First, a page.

Last month I wrote about the importance of security policies and provided some basic principles for developing solid security policies. This month, I’m going to build upon the foundation of security policies and discuss the importance of security procedures. Security procedures are detailed step by step instructions on how to implement, enable or enforce security controls as enumerated from your organization’s security policies. Security procedures should cover the multitude of hardware and software components supporting your business processes. Below are a few principles to be mindful of when drafting (or reviewing existing) security procedures.
- Security procedures build upon your organization’s security policies. Your organization’s security policies are the foundation of its security program. An important principle of security policies is that they focus on guiding behavior. Like security policies, security procedures also focus on guiding behavior. While security policies address the who, what and why, security procedures fill in the when (e.g. daily, monthly, upon a certain trigger), where and how relating to security for individuals within your organization. To help focus the security procedures within your organization, standards and baselines should also be defined. Standards and baselines are directed at the technology implemented in an organization, whereas policies and procedures focus on guiding behaviors. As depicted below, think of the relationship between policies, standards, baselines and procedures like a triangle with security policies as the base or foundation:
Here is an example of how security procedures build upon or enable security policy. Your organization has defined a policy regarding the creation of backups for critical information. The supporting security procedure should define when the backups are executed, to what location and medium, and how the individual steps to execute the backup are performed. Write a procedure for all areas where repeatable and consistent application or enforcement of controls is needed. Remember, procedures are meant to guide an individual’s behavior to obtain a certain end result.
- Review/update security policies on a regular basis. Just as security policies should be reviewed and updated on a regular basis, security procedures need the same care and feeding. For those procedures that are executed on a regular basis (e.g. daily or monthly), the review should occur as part of the execution of the procedure. Just make sure any updates are made in a timely manner. For procedures that are executed on a less frequent basis (e.g. on a specific trigger like a disaster or incident) these procedures need to be reviewed and exercised at a minimum of once per year or as part of the “post-mortem” activities of an actual disaster or incident. Technological changes in your organization will drive the need to update your procedures, and new procedures should be created as part of the overall implementation plan for the new technology.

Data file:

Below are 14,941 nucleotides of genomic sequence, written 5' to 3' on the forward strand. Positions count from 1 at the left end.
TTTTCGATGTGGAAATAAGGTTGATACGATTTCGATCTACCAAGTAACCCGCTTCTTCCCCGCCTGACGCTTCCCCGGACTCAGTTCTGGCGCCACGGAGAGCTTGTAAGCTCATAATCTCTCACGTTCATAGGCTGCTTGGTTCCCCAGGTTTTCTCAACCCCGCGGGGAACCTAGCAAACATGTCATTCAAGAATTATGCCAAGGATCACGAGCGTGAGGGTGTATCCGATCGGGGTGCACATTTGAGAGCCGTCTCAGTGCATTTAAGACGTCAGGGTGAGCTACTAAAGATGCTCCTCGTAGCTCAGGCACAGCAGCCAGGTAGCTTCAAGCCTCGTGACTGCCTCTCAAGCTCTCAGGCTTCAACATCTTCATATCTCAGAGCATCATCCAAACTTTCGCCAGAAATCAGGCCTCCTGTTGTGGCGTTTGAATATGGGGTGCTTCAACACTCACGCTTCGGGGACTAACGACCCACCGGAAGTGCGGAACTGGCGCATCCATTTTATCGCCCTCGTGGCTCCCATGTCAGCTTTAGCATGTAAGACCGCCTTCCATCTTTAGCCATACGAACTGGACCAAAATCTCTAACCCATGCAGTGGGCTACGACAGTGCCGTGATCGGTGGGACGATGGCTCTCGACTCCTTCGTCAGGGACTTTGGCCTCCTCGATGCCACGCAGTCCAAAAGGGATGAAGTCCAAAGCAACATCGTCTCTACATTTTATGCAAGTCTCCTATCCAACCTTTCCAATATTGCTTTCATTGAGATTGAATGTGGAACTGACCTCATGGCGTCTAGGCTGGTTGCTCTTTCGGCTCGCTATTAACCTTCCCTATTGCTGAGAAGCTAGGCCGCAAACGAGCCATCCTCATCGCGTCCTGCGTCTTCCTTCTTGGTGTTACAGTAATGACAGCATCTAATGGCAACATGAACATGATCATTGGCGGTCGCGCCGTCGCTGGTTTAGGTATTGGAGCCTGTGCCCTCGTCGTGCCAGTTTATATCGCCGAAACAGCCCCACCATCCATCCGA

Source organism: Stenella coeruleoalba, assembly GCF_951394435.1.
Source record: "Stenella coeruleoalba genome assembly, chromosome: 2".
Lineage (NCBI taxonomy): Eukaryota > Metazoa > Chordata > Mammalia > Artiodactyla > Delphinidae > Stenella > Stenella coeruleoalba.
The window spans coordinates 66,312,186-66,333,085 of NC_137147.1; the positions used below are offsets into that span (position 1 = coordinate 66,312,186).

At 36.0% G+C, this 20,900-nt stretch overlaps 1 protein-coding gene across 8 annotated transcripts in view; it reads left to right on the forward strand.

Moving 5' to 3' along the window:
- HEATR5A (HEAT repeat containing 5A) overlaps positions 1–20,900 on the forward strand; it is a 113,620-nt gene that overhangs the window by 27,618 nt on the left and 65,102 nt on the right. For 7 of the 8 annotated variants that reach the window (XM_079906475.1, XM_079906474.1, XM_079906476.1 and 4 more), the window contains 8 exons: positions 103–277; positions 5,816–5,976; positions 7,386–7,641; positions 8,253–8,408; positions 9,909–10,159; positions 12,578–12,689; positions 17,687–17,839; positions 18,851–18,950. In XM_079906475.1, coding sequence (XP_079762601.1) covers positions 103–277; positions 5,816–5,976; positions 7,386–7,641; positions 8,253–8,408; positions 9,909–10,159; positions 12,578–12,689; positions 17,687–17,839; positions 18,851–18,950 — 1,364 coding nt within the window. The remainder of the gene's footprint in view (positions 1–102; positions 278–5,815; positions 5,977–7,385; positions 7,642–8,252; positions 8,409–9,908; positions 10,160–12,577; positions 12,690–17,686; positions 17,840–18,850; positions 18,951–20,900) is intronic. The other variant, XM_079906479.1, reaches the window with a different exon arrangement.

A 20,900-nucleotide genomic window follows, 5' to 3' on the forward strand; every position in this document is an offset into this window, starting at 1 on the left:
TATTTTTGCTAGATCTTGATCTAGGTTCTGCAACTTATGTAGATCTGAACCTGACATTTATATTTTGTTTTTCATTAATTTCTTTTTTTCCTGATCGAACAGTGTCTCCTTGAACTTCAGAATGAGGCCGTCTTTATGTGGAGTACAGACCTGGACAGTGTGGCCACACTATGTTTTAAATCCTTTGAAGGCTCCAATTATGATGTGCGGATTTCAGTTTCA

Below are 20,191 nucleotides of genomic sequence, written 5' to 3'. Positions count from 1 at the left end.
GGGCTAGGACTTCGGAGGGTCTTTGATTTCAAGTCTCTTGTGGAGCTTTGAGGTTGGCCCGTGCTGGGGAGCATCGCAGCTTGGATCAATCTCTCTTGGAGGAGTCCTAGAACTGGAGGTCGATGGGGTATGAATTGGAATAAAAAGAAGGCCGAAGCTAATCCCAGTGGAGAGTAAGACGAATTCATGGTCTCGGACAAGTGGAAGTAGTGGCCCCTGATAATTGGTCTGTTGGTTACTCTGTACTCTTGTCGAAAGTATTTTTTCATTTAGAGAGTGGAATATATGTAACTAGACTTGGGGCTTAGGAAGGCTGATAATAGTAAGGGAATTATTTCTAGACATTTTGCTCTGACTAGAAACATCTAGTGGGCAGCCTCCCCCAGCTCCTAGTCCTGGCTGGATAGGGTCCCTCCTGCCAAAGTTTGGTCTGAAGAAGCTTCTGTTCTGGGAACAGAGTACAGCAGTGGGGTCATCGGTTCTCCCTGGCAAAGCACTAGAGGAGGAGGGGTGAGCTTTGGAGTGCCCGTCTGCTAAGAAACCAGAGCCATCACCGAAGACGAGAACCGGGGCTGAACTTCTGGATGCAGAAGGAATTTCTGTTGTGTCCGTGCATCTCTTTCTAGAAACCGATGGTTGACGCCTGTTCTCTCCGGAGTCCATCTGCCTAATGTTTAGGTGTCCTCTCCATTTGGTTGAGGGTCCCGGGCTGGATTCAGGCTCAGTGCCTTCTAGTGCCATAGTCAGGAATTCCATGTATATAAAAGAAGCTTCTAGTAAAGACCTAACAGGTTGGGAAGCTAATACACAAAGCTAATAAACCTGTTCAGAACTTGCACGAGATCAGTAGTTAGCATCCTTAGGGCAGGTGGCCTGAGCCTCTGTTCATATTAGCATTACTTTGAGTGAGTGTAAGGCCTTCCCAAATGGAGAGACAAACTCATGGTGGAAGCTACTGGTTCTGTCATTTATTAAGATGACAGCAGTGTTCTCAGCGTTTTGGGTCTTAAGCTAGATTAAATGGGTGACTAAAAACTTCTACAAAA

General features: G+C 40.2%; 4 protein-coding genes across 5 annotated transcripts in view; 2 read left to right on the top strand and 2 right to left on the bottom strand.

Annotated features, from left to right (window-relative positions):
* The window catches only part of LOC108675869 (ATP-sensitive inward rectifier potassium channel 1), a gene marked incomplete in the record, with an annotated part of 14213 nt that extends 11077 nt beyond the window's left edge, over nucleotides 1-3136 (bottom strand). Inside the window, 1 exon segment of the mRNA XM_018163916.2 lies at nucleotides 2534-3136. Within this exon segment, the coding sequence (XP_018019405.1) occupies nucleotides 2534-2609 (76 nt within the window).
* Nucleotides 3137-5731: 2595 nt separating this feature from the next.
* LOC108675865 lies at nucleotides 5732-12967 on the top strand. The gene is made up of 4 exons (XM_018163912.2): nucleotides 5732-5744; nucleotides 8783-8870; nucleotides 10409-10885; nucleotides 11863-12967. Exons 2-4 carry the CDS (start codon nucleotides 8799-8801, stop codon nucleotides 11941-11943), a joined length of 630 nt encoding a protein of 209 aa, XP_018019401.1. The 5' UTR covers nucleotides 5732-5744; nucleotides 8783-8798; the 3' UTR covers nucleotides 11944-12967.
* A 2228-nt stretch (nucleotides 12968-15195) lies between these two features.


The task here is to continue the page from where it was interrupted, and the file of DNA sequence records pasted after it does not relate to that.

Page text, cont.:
- Procedures should contain sufficient detail to be executable. Many organizations have those one or two superstar tech geniuses who know how to do everything. While it is good to have such talent on your staff, it ultimately represents a risk to your organization if security procedures are not put in place. What would be the response if your superstar is out on vacation when his or her knowledge of how to do something is suddenly needed? Avoid such circumstances by developing security procedures to define the how, where and when things get accomplished. Beware to avoid developing procedures that rely on expert knowledge as a foundation to execute the procedure, doing so often results in gaps in the procedure. A good test for the level of detail for your procedure is to have some of your more junior staff execute the procedure. If they can do it cleanly, then there is likely sufficient detail to your procedure. If not, provide additional detail to your procedure. Also, make sure everyone who may execute the procedure has the proper access/permissions.